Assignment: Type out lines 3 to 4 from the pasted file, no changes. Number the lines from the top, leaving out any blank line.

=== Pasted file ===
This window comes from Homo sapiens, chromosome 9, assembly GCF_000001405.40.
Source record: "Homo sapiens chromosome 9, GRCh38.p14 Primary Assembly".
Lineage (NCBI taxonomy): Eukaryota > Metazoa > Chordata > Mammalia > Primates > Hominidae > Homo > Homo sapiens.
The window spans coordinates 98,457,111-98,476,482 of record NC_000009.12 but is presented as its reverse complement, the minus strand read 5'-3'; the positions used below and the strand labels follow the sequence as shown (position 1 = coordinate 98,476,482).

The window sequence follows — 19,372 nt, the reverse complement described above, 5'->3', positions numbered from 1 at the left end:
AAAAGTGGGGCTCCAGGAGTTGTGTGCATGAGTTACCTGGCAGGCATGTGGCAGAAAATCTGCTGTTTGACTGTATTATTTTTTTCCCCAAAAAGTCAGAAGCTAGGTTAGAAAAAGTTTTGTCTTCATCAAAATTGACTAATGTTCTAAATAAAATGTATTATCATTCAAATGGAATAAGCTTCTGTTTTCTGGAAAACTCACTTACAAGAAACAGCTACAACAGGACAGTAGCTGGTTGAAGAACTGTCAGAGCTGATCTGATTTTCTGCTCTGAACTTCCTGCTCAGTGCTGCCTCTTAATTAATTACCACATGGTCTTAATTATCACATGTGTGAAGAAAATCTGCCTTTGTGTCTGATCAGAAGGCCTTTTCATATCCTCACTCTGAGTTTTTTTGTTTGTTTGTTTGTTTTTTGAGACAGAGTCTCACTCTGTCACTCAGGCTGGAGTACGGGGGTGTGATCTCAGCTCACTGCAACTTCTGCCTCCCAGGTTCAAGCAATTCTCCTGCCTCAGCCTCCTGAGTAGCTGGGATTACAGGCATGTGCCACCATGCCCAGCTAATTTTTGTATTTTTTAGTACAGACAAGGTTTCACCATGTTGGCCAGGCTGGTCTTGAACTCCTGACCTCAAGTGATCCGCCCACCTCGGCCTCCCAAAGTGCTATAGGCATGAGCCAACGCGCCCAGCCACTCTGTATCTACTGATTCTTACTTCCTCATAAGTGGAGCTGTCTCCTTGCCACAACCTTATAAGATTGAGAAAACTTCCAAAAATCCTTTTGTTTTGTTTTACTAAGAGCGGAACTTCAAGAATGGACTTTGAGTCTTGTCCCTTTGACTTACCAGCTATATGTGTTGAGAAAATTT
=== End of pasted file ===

Lineage (NCBI taxonomy): Eukaryota > Metazoa > Chordata > Mammalia > Primates > Hominidae > Homo > Homo sapiens.
The window spans coordinates 98,457,111-98,476,482 of record NC_000009.12 but is presented as its reverse complement, the minus strand read 5'-3'; the positions used below and the strand labels follow the sequence as shown (position 1 = coordinate 98,476,482).